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JTJ 20th February 2010 09:45 PM

Amplifier Overheating?
 
I have a Pioneer SA 930 Stereo amplifier. I have left room in the cabinet for ventilation. To-day I laid a thermometer on top of the amplifier and it reached 92 degrees Fahrenheit after about 15 minutes.Is this a cause for concern? I live in Southern Australia, and the temperature in our house this morning is 20 degrees celsius [70 degrees F]
Thanks, JT

wwenze 21st February 2010 01:17 AM

92 degrees is nowhere near hot yet.

More accurate measurements should be taken with the thermometer touching the heatsink, and after temperatures have stabilised.

JTJ 21st February 2010 05:44 AM

Thanks, wwenze.My old amplifier never got warm. When I finally discarded it a few months ago, I was told that I should buy a heavy one. My informant said that the heavier,the better the quality-and the better the quality of sound. I didn't realize that the one I bought would consume more electricity. Here in Australia we are busy replacing our light globes throughout the house,in order to help the environment. Can you tell me if my amplifier will consume more electricity the more the volume is turned up. Thanks JT.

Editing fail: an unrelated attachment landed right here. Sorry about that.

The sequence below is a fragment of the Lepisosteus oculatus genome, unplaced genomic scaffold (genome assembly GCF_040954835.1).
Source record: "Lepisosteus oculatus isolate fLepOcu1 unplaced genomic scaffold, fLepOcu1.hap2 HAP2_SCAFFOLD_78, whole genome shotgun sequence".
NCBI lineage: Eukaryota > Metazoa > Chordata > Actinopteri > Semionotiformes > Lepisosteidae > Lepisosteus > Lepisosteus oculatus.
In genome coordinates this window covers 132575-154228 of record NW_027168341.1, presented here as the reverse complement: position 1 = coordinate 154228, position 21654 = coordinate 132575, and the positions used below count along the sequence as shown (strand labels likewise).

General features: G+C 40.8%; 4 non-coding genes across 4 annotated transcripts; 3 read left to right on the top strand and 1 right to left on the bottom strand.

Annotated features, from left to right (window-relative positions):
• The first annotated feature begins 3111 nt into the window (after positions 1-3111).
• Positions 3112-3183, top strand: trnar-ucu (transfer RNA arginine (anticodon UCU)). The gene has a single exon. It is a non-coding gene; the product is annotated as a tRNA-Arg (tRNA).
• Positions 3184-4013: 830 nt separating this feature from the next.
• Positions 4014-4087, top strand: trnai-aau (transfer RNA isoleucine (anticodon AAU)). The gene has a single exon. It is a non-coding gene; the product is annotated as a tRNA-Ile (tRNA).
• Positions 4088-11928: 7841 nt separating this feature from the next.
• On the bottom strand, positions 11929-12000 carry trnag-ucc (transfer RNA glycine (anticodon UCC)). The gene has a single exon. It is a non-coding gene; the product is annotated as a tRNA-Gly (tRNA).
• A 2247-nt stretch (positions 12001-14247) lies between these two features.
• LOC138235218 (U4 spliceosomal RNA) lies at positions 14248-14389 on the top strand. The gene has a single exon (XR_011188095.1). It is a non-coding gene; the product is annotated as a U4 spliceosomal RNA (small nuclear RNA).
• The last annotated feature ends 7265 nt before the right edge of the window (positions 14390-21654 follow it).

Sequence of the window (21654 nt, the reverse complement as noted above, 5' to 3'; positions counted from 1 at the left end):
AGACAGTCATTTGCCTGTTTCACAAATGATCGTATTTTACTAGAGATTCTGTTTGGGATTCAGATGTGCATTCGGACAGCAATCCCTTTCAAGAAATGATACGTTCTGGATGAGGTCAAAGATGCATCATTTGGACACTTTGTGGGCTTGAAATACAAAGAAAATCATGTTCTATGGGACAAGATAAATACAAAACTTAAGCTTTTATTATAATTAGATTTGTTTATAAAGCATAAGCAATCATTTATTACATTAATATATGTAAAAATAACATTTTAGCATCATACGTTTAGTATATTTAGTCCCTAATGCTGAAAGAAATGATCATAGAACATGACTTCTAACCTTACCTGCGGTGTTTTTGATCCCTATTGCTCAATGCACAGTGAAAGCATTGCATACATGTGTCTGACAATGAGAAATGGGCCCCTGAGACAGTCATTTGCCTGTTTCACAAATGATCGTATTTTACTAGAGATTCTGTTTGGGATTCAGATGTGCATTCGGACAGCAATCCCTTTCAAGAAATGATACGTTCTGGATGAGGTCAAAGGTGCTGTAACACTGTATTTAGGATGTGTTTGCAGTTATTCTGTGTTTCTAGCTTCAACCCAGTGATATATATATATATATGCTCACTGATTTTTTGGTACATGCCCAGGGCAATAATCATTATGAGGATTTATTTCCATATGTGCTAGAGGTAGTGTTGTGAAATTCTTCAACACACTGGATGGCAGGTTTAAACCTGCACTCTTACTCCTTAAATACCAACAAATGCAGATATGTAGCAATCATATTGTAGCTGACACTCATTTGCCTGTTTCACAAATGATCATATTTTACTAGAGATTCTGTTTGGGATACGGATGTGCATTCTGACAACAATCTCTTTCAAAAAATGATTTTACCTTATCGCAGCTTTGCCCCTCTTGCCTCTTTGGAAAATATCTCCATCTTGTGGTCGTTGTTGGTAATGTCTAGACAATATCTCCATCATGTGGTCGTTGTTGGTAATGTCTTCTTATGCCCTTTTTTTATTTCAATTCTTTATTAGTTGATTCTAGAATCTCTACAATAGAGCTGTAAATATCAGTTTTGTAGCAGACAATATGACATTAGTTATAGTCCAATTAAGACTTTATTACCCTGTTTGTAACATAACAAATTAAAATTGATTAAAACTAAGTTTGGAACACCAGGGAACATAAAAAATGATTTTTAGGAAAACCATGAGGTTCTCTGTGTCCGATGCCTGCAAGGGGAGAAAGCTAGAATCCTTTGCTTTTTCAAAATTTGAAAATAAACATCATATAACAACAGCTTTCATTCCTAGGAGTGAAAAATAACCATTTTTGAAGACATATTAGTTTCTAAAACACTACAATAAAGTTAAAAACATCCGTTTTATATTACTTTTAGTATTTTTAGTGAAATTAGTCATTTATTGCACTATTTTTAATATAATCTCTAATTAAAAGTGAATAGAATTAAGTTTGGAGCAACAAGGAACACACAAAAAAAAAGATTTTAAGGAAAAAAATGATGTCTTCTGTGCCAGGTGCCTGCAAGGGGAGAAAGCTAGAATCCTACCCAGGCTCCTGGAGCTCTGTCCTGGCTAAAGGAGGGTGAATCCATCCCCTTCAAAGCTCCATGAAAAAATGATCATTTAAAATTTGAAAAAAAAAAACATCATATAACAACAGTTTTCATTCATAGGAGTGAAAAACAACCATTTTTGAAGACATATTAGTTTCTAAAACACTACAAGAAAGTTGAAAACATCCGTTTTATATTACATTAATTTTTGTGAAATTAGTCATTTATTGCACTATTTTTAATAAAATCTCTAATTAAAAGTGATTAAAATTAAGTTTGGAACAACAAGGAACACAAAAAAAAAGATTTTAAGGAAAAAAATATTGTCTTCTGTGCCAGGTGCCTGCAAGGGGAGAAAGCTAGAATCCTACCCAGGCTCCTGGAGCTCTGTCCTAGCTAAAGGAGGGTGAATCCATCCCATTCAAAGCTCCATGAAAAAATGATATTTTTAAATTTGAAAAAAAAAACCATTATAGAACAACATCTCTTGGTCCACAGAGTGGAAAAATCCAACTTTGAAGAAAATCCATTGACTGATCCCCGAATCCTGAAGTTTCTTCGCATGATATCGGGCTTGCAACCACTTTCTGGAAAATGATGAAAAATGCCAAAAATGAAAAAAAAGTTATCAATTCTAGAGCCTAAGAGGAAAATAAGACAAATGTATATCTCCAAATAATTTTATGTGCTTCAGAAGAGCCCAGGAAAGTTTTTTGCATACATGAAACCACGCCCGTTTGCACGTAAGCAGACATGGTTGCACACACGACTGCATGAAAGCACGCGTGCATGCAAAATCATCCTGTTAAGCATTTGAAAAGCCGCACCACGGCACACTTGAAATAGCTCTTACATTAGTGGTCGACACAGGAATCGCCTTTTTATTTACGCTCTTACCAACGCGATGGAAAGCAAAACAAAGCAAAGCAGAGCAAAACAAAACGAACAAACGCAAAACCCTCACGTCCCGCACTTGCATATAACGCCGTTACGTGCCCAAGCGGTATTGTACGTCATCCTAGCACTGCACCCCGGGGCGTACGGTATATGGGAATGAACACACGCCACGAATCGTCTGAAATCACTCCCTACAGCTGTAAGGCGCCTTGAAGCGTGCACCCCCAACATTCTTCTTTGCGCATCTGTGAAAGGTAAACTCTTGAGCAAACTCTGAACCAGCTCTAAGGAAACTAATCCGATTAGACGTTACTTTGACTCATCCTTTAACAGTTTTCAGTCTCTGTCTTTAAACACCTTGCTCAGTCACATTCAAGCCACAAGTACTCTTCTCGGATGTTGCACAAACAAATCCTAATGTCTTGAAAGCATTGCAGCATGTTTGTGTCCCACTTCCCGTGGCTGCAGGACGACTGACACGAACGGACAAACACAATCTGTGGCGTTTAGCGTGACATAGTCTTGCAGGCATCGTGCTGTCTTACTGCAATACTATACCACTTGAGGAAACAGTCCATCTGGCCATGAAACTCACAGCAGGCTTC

tomchr 21st February 2010 06:05 AM

JT: If you want to save power, turn the amp off when you aren't using it.

Unless you play your music at party levels all the time, you likely will not notice any difference in power consumption when you change the volume.

If you really want to know the power draw, get yourself a watt meter. I used one called "Kill-a-watt" (about $20 at Amazon.com) and it seem to do what it was supposed to. In some countries, you can borrow one at the library (yes, really! Denmark does that) or the power company.

I was mostly worried about stand-by consumption of my TV. My conclusion that watching a hockey game on a Saturday afternoon used 10x the power that the TV set used during stand-by the entire week. So I quit worrying about it and just turn stuff off when I don't use it.

~Tom

chris661 21st February 2010 02:17 PM

Sounds like a switch mode amplifier, or class A, depending on age.

By design, these get hot. The upside is better quality, and power consumption doesn't change according to how loud you push it.

wwenze 22nd February 2010 03:58 AM

One thing that's always been in my head regarding class-A, since it's a linear regulator of sorts and total power consumption is always constant would it mean that the louder the speakers play, the less heat is dissipated by the amplifier?


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